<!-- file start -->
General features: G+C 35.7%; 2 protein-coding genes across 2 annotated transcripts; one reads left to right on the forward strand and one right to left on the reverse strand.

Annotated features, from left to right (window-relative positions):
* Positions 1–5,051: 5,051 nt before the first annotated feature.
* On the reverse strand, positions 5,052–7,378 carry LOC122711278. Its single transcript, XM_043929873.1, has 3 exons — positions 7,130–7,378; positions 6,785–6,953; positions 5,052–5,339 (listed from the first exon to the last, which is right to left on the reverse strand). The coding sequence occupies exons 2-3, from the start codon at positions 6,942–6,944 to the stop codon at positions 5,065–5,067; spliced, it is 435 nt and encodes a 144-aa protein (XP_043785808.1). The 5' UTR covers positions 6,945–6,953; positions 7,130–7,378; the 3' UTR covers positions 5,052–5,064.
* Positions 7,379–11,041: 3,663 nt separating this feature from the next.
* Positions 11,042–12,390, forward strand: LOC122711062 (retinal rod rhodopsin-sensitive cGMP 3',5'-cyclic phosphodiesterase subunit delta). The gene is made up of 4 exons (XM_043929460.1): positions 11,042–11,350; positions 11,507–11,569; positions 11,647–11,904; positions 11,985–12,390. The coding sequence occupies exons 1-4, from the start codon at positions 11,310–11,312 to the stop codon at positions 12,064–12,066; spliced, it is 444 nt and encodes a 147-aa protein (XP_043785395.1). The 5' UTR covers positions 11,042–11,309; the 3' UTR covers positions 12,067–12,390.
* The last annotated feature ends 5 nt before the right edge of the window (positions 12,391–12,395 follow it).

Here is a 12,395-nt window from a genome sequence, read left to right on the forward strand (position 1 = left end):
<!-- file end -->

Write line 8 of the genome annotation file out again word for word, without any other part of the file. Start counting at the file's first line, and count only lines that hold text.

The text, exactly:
Here is a 12,395-nt window from a genome sequence, read left to right on the forward strand (position 1 = left end):